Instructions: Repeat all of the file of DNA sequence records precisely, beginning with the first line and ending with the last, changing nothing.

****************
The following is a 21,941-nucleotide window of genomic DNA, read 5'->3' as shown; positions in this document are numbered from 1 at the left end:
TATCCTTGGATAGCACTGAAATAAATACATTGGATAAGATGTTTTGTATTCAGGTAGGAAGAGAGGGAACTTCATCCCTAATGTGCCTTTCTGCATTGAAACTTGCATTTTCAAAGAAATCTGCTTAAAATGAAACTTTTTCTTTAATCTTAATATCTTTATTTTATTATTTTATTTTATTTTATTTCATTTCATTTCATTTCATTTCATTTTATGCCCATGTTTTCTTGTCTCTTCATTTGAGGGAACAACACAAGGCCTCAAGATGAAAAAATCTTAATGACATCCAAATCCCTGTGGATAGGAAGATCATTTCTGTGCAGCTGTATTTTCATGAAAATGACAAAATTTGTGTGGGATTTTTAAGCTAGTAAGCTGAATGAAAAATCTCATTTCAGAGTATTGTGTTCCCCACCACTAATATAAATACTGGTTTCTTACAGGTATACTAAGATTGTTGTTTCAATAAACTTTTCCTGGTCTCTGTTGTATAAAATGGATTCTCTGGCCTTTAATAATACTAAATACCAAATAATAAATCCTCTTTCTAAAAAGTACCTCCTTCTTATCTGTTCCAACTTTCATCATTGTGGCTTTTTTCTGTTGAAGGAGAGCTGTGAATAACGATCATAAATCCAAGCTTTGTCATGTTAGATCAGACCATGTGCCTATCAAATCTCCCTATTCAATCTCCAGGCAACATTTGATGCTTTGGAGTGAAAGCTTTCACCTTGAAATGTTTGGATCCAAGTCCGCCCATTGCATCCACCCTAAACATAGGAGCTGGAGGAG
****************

The following is a 21,941-nucleotide window of genomic DNA, read 5'->3' as shown; positions in this document are numbered from 1 at the left end:
TATCCTTGGATAGCACTGAAATAAATACATTGGATAAGATGTTTTGTATTCAGGTAGGAAGAGAGGGAACTTCATCCCTAATGTGCCTTTCTGCATTGAAACTTGCATTTTCAAAGAAATCTGCTTAAAATGAAACTTTTTCTTTAATCTTAATATCTTTATTTTATTATTTTATTTTATTTTATTTCATTTCATTTCATTTCATTTCATTTTATGCCCATGTTTTCTTGTCTCTTCATTTGAGGGAACAACACAAGGCCTCAAGATGAAAAAATCTTAATGACATCCAAATCCCTGTGGATAGGAAGATCATTTCTGTGCAGCTGTATTTTCATGAAAATGACAAAATTTGTGTGGGATTTTTAAGCTAGTAAGCTGAATGAAAAATCTCATTTCAGAGTATTGTGTTCCCCACCACTAATATAAATACTGGTTTCTTACAGGTATACTAAGATTGTTGTTTCAATAAACTTTTCCTGGTCTCTGTTGTATAAAATGGATTCTCTGGCCTTTAATAATACTAAATACCAAATAATAAATCCTCTTTCTAAAAAGTACCTCCTTCTTATCTGTTCCAACTTTCATCATTGTGGCTTTTTTCTGTTGAAGGAGAGCTGTGAATAACGATCATAAATCCAAGCTTTGTCATGTTAGATCAGACCATGTGCCTATCAAATCTCCCTATTCAATCTCCAGGCAACATTTGATGCTTTGGAGTGAAAGCTTTCACCTTGAAATGTTTGGATCCAAGTCCGCCCATTGCATCCACCCTAAACATAGGAGCTGGAGGAG